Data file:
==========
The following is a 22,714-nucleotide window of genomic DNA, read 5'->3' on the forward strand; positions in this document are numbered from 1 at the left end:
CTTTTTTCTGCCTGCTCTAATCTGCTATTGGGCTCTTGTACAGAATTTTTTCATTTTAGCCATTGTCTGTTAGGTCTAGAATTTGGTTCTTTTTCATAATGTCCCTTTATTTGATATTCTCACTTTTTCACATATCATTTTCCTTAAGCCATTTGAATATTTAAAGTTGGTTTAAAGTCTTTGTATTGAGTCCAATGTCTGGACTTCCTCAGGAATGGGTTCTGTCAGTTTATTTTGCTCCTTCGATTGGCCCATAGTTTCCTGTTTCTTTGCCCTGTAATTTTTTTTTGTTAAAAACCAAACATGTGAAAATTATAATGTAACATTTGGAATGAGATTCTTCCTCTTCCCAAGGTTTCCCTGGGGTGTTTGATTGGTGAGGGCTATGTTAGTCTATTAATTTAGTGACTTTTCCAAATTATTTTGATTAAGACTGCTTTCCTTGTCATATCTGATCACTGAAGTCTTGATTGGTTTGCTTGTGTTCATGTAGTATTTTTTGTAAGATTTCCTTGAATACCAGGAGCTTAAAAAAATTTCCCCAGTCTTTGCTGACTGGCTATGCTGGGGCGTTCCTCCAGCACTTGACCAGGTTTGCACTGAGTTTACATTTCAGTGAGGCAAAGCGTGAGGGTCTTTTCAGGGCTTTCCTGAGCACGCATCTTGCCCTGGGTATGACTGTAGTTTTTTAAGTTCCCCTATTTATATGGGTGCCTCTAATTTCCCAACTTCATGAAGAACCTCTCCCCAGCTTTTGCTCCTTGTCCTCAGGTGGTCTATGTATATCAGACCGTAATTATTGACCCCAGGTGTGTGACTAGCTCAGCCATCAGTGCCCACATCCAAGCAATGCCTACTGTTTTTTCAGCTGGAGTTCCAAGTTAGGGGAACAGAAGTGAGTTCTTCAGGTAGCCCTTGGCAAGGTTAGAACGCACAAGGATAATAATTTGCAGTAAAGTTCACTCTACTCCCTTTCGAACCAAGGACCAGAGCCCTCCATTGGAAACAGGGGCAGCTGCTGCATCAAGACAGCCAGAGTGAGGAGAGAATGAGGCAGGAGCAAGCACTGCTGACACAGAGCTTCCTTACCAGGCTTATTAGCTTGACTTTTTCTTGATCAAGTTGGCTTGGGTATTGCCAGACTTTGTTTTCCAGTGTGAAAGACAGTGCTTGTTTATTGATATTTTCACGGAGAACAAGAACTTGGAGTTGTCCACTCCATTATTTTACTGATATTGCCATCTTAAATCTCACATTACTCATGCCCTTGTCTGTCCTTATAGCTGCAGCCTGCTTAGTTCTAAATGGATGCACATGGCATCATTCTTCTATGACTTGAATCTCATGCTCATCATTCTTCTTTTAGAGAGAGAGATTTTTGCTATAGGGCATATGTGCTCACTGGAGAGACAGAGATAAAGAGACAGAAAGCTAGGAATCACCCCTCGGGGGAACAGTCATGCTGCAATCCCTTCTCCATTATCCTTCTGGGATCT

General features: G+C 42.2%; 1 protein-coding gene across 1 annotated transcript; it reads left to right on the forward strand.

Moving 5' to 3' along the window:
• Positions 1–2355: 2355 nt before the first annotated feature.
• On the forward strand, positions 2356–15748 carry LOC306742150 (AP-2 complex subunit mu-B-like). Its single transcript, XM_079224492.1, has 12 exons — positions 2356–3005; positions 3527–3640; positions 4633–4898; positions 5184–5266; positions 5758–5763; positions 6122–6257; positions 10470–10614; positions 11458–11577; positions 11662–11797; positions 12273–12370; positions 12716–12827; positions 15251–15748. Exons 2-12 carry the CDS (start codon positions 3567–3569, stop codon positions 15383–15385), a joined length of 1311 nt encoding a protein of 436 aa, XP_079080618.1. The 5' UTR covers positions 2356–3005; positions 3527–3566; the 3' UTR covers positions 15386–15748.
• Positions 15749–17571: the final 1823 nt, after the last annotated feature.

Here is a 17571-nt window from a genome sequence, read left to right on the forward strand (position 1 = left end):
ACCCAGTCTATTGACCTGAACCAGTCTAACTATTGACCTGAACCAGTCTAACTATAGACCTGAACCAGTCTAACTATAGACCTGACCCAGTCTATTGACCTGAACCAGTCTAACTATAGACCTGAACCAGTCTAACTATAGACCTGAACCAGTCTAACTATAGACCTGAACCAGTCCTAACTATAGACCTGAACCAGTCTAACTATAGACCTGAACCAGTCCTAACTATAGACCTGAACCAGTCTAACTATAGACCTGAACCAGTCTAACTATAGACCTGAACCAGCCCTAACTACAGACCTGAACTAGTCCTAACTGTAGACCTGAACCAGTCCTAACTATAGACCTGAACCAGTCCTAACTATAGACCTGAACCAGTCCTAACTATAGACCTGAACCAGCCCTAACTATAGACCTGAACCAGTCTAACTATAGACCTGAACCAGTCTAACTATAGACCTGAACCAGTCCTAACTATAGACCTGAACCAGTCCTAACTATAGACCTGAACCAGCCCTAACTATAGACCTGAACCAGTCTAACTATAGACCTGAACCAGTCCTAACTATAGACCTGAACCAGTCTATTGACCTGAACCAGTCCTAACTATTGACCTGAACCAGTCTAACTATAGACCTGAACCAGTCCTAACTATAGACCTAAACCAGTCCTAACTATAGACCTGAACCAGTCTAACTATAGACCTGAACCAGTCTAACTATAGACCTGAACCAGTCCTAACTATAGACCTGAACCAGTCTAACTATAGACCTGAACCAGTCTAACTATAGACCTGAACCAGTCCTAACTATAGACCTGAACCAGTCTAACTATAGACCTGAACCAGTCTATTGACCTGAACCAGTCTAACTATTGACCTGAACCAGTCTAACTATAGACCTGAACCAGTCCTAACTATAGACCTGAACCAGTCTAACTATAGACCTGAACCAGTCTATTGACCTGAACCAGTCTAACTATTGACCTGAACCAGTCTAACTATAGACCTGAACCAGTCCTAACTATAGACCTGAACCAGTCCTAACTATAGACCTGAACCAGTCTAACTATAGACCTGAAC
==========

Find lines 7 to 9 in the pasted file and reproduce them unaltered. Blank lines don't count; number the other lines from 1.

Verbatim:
• Positions 15749–17571: the final 1823 nt, after the last annotated feature.

Here is a 17571-nt window from a genome sequence, read left to right on the forward strand (position 1 = left end):
ACCCAGTCTATTGACCTGAACCAGTCTAACTATTGACCTGAACCAGTCTAACTATAGACCTGAACCAGTCTAACTATAGACCTGACCCAGTCTATTGACCTGAACCAGTCTAACTATAGACCTGAACCAGTCTAACTATAGACCTGAACCAGTCTAACTATAGACCTGAACCAGTCCTAACTATAGACCTGAACCAGTCTAACTATAGACCTGAACCAGTCCTAACTATAGACCTGAACCAGTCTAACTATAGACCTGAACCAGTCTAACTATAGACCTGAACCAGCCCTAACTACAGACCTGAACTAGTCCTAACTGTAGACCTGAACCAGTCCTAACTATAGACCTGAACCAGTCCTAACTATAGACCTGAACCAGTCCTAACTATAGACCTGAACCAGCCCTAACTATAGACCTGAACCAGTCTAACTATAGACCTGAACCAGTCTAACTATAGACCTGAACCAGTCCTAACTATAGACCTGAACCAGTCCTAACTATAGACCTGAACCAGCCCTAACTATAGACCTGAACCAGTCTAACTATAGACCTGAACCAGTCCTAACTATAGACCTGAACCAGTCTATTGACCTGAACCAGTCCTAACTATTGACCTGAACCAGTCTAACTATAGACCTGAACCAGTCCTAACTATAGACCTAAACCAGTCCTAACTATAGACCTGAACCAGTCTAACTATAGACCTGAACCAGTCTAACTATAGACCTGAACCAGTCCTAACTATAGACCTGAACCAGTCTAACTATAGACCTGAACCAGTCTAACTATAGACCTGAACCAGTCCTAACTATAGACCTGAACCAGTCTAACTATAGACCTGAACCAGTCTATTGACCTGAACCAGTCTAACTATTGACCTGAACCAGTCTAACTATAGACCTGAACCAGTCCTAACTATAGACCTGAACCAGTCTAACTATAGACCTGAACCAGTCTATTGACCTGAACCAGTCTAACTATTGACCTGAACCAGTCTAACTATAGACCTGAACCAGTCCTAACTATAGACCTGAACCAGTCCTAACTATAGACCTGAACCAGTCTAACTATAGACCTGAAC